Our city is undergoing a great renaissance–a renewal of purpose and form, and shaking off the rust of decay that too quickly seeps into the infrastructure. In my first couple of weeks as the new Executive Director of the YPA, I sat with other consultant groups trying to come to an agreement with Point Park University about preserving the facades on Forbes Avenue from the buildings being demolished as part of this great renewal. I offered this old joke: how many people in Pittsburgh does it take to change a light bulb? The answer is three: one to change it and two to talk about how much they preferred the old one. But now, as I listen to what those two people have to say about that old “light bulb” I found out that it was pretty interesting; in fact, VERY interesting. Which brings me to how my first month on the job has been: VERY interesting!
One of the first things that I wanted to do–mostly out of respect, but also out of curiosity–was to reach out to the founder of YPA, Dan Holland, to learn what he and his Board had set out to do, what they had accomplished, and what pieces were waiting for us to pick up and carry forward, such as the National Negro Opera House in Homewood. Dan and his band did amazing work and have left a strong legacy for us to stand on; a foundation from which we can continue to build. I would like to here thank Dan and all of the others who dedicated so much of their time and effort for all of the good work they have done.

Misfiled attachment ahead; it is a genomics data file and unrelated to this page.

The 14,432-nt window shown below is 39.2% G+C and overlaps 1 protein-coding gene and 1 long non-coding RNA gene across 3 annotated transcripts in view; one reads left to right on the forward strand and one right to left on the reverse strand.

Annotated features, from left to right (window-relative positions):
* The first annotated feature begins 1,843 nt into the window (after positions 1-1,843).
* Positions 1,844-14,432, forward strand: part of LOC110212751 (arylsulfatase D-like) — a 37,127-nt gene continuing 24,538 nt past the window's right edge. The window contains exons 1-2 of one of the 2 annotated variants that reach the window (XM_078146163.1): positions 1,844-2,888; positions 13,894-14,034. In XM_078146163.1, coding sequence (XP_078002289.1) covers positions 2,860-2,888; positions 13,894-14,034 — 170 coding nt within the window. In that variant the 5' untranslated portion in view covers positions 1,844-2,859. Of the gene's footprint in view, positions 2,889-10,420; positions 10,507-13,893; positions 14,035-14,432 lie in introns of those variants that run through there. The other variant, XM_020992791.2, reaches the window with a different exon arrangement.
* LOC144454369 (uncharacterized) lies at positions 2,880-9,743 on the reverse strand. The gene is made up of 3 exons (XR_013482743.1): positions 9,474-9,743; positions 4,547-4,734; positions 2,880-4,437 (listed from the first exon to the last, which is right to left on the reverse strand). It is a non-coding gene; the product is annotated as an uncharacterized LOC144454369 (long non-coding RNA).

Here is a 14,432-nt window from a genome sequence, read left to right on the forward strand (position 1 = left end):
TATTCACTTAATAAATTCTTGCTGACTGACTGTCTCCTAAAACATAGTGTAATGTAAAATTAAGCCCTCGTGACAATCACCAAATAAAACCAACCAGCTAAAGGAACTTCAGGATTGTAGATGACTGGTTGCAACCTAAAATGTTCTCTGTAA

I am also greatly impressed with the current leadership of the Board of Directors, and with the impressive talent that they have assembled for the work ahead. Their attention to detail and the networking that they have all done in so many areas will make the work that I have to do so much easier.
I am also very thankful for all of you who are taking the time to read our newsletter. Thanks for being a vital part of our growing network and for keeping us abreast on the ongoing needs of preserving the great historical structures that make our region so rich. I am looking forward to meeting you and working together on what we know to be important.
My wife’s father is a master brick layer, and when you’ve studied the work of a master, you can more fully appreciate the artistry and the hard-working hands that built the structures that we all want to preserve. I was thinking about him as I wrote this:
All of our stories are written in the bricks and mortar; our higher aspirations carved in terra cotta.